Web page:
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The Fourth District Court of Appeal rendered two arbitration opinions on February 3, 2016:

In Municommerce LLC v Navidor LTD, the court reversed an order compelling arbitration and held that a termination-for-cause exception to the agreement to arbitrate was valid and there was “no basis for the court to find that the waiver [of arbitration] did not apply…”

In John Cox v. Village of Tequesta, the court reversed a Final Judgment and held that the particular issues of waiver/timeliness were for the arbitrator, not the court, to decide.

We’ll briefly discuss these cases in order.

First, in Municommerce, there was a sales agreement between the parties which contained an arbitration clause.  But, there was a particular provision, Section 10(e), which allowed MuniCommerce to terminate the contract, without triggering arbitration, if MuniCommerce made a good faith conclusion that the other party was using unsound business practices.  A dispute arose and the fight over arbitration was waged on the issue of whether this was an impermissible unilateral ability for one party to avoid arbitration.  Specifically, Navidor argued that the provision was unfair since, if it declared that MuniCommerce was in breach, then MuniCommerce could avoid arbitration by invoking Section 10(e).  The appellate court disagreed, holding that there was no evidence that MuniCommerce’s invocation of Section 10(e) was a pretext and that the arbitration agreement did not allow MuniCommerce to terminate “for any reason to unilaterally avoid… arbitration.”

The “takeaway” finding in MuniCommerce was that (a) use of this particular clause in arbitration agreements would be upheld in the Fourth DCA and practitioners might want to copy the language and (b) not all “escape clauses” from an arbitration agreement are invalid.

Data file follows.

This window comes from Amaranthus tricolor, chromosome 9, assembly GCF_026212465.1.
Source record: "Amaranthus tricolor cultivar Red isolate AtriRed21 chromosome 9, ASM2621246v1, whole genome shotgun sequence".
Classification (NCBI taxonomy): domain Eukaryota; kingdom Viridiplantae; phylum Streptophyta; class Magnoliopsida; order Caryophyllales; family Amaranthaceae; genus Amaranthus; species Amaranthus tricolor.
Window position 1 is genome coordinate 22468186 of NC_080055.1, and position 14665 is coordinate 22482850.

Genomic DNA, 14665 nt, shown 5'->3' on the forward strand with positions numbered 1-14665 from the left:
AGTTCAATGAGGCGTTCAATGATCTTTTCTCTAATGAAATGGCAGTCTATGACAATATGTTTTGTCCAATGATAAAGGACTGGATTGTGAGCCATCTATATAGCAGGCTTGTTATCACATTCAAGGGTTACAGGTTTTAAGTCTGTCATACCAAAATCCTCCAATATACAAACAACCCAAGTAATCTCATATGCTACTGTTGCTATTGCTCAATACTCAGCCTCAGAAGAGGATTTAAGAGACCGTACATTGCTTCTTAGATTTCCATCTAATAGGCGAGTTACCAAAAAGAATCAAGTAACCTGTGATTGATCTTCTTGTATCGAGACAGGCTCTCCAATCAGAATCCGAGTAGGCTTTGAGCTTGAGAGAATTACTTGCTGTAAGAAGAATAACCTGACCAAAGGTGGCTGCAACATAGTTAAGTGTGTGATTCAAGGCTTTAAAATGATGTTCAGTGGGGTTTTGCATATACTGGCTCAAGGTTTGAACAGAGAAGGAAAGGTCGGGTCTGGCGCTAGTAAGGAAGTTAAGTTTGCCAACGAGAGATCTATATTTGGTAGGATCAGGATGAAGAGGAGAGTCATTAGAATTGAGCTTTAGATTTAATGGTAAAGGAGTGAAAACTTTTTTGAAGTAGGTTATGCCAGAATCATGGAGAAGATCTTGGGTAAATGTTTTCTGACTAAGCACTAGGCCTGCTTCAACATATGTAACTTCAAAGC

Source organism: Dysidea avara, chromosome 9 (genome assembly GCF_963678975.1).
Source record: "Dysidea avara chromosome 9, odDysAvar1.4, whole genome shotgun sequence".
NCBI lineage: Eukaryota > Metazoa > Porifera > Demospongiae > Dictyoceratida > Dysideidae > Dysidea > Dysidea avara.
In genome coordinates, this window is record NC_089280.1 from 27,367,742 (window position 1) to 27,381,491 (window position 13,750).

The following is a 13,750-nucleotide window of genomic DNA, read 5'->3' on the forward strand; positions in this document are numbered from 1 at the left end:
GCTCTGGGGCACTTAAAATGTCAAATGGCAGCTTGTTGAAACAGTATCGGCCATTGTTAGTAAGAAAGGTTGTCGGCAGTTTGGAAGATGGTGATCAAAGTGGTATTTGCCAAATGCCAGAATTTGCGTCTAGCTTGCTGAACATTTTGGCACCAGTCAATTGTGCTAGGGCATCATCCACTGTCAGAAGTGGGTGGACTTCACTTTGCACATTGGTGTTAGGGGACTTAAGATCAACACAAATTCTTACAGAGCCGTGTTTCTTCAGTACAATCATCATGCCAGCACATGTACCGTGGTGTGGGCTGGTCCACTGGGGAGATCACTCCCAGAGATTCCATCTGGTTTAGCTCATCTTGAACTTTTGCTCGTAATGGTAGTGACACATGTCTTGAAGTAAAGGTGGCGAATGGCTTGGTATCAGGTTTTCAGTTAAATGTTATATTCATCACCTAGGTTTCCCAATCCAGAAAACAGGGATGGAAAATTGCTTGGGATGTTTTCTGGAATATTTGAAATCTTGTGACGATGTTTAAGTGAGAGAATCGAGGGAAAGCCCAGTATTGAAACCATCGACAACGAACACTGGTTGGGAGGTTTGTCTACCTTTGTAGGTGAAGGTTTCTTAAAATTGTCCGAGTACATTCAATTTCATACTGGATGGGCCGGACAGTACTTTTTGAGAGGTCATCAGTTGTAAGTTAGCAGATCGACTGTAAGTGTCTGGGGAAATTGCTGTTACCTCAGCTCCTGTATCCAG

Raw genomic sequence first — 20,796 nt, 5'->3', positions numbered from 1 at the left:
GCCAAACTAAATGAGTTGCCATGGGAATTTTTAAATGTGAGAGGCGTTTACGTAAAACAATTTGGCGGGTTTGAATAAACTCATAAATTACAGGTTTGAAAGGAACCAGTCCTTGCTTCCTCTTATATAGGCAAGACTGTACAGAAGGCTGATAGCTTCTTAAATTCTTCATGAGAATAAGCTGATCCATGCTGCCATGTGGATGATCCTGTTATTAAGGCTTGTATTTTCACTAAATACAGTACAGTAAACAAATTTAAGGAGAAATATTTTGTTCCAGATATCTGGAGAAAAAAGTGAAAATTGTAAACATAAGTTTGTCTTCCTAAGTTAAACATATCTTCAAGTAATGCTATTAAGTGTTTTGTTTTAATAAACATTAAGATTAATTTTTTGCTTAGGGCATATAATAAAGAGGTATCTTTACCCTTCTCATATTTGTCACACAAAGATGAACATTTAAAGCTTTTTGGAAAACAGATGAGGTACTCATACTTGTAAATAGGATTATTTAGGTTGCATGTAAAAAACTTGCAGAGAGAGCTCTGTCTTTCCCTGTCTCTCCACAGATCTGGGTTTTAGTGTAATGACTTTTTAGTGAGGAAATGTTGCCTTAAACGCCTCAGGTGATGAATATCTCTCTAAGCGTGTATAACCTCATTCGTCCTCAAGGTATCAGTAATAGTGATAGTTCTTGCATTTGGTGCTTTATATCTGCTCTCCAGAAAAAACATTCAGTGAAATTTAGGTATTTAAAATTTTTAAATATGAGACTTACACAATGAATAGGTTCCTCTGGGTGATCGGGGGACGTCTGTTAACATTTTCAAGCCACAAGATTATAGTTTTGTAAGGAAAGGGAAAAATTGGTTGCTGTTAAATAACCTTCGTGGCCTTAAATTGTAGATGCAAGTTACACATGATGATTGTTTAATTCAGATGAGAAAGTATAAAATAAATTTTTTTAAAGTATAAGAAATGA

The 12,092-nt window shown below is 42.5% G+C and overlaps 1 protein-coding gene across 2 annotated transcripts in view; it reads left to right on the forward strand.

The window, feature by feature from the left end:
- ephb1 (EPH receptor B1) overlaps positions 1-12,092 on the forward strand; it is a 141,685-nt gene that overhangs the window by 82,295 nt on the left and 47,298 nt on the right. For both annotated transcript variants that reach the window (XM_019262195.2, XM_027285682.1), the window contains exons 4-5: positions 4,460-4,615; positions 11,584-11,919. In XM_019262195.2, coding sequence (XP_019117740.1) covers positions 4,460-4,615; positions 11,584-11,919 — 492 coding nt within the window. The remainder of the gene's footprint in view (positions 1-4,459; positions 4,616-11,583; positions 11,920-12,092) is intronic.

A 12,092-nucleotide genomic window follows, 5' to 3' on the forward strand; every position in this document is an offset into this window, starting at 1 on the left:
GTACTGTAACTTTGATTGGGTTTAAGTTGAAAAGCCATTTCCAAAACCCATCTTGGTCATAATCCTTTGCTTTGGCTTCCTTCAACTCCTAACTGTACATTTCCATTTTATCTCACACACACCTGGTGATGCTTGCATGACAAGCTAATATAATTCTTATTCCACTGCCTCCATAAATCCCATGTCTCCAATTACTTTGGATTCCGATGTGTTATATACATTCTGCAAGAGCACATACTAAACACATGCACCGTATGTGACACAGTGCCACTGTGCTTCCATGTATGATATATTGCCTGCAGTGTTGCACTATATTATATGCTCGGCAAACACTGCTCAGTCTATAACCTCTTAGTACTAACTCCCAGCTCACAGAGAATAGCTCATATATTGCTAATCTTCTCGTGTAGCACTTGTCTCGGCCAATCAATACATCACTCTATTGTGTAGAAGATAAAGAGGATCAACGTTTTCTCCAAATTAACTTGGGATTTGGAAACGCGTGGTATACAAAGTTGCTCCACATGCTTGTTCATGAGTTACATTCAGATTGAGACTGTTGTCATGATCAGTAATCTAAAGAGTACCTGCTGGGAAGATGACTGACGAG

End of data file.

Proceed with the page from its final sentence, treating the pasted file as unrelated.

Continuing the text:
Second, in Cox, there was a detailed three-step grievance procedure before the plaintiff could timely and appropriately initiate arbitration.  The plaintiff ultimately filed suit under the Florida Arbitration Code, F.S. 682.03 seeking to compel arbitration.  Citing U.S. Supreme Court precedent, the appellate court noted that a trial court has “limited scope” in determining whether an arbitrable issue exists and that procedural questions typically go to the arbitrator (e.g., conditions precedent, timeliness / time limits, notice, laches, estoppel).  The appellate court held that the alleged failure to make a timely arbitration demand was not akin to waiver of arbitration under the Seifert standards; under Fourth DCA precedent, “an arbitrator decides whether a party has timely invoked the key parts of an [arbitration] agreement.”  Cox serves as a good summary of what “gatekeeping” functions a trial court holds when considering the enforcement of arbitration.

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